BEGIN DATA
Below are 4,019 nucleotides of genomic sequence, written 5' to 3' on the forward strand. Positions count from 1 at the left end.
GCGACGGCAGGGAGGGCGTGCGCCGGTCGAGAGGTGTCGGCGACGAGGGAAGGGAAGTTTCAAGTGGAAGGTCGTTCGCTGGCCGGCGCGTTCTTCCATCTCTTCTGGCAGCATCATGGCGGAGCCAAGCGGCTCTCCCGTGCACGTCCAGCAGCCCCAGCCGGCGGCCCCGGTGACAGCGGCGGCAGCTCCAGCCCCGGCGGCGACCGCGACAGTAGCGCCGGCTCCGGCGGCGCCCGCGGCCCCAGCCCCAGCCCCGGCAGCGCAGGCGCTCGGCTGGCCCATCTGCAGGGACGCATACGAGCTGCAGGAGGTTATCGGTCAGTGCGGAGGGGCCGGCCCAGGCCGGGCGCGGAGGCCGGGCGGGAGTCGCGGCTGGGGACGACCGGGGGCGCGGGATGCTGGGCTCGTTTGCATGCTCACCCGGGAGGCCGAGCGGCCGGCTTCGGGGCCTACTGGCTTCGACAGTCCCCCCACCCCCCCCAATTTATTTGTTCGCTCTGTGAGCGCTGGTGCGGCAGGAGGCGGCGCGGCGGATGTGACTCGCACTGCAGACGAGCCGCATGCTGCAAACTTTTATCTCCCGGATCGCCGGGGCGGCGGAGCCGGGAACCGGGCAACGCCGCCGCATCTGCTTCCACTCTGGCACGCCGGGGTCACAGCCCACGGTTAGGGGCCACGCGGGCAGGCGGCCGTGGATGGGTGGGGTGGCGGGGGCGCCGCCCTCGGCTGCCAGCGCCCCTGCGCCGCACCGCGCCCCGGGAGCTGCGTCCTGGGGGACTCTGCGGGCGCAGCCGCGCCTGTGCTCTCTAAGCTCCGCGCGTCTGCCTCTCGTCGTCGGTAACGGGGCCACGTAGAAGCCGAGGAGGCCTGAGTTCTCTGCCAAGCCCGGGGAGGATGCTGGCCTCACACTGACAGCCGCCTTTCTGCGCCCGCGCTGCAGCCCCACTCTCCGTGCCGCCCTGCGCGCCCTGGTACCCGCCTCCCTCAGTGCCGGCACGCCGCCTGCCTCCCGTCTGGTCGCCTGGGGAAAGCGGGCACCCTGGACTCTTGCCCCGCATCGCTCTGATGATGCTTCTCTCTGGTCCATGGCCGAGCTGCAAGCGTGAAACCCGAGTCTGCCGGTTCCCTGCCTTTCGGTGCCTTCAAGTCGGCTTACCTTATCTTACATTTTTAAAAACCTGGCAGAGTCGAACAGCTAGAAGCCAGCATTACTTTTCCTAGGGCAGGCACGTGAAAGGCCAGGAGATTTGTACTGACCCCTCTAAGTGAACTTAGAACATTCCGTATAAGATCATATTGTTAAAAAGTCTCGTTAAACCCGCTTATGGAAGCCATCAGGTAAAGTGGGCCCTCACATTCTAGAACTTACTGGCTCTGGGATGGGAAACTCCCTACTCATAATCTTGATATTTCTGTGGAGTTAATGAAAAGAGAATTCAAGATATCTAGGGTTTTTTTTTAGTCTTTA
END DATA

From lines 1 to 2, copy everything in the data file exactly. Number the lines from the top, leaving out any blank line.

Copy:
Below are 4,019 nucleotides of genomic sequence, written 5' to 3' on the forward strand. Positions count from 1 at the left end.
GCGACGGCAGGGAGGGCGTGCGCCGGTCGAGAGGTGTCGGCGACGAGGGAAGGGAAGTTTCAAGTGGAAGGTCGTTCGCTGGCCGGCGCGTTCTTCCATCTCTTCTGGCAGCATCATGGCGGAGCCAAGCGGCTCTCCCGTGCACGTCCAGCAGCCCCAGCCGGCGGCCCCGGTGACAGCGGCGGCAGCTCCAGCCCCGGCGGCGACCGCGACAGTAGCGCCGGCTCCGGCGGCGCCCGCGGCCCCAGCCCCAGCCCCGGCAGCGCAGGCGCTCGGCTGGCCCATCTGCAGGGACGCATACGAGCTGCAGGAGGTTATCGGTCAGTGCGGAGGGGCCGGCCCAGGCCGGGCGCGGAGGCCGGGCGGGAGTCGCGGCTGGGGACGACCGGGGGCGCGGGATGCTGGGCTCGTTTGCATGCTCACCCGGGAGGCCGAGCGGCCGGCTTCGGGGCCTACTGGCTTCGACAGTCCCCCCACCCCCCCCAATTTATTTGTTCGCTCTGTGAGCGCTGGTGCGGCAGGAGGCGGCGCGGCGGATGTGACTCGCACTGCAGACGAGCCGCATGCTGCAAACTTTTATCTCCCGGATCGCCGGGGCGGCGGAGCCGGGAACCGGGCAACGCCGCCGCATCTGCTTCCACTCTGGCACGCCGGGGTCACAGCCCACGGTTAGGGGCCACGCGGGCAGGCGGCCGTGGATGGGTGGGGTGGCGGGGGCGCCGCCCTCGGCTGCCAGCGCCCCTGCGCCGCACCGCGCCCCGGGAGCTGCGTCCTGGGGGACTCTGCGGGCGCAGCCGCGCCTGTGCTCTCTAAGCTCCGCGCGTCTGCCTCTCGTCGTCGGTAACGGGGCCACGTAGAAGCCGAGGAGGCCTGAGTTCTCTGCCAAGCCCGGGGAGGATGCTGGCCTCACACTGACAGCCGCCTTTCTGCGCCCGCGCTGCAGCCCCACTCTCCGTGCCGCCCTGCGCGCCCTGGTACCCGCCTCCCTCAGTGCCGGCACGCCGCCTGCCTCCCGTCTGGTCGCCTGGGGAAAGCGGGCACCCTGGACTCTTGCCCCGCATCGCTCTGATGATGCTTCTCTCTGGTCCATGGCCGAGCTGCAAGCGTGAAACCCGAGTCTGCCGGTTCCCTGCCTTTCGGTGCCTTCAAGTCGGCTTACCTTATCTTACATTTTTAAAAACCTGGCAGAGTCGAACAGCTAGAAGCCAGCATTACTTTTCCTAGGGCAGGCACGTGAAAGGCCAGGAGATTTGTACTGACCCCTCTAAGTGAACTTAGAACATTCCGTATAAGATCATATTGTTAAAAAGTCTCGTTAAACCCGCTTATGGAAGCCATCAGGTAAAGTGGGCCCTCACATTCTAGAACTTACTGGCTCTGGGATGGGAAACTCCCTACTCATAATCTTGATATTTCTGTGGAGTTAATGAAAAGAGAATTCAAGATATCTAGGGTTTTTTTTTAGTCTTTA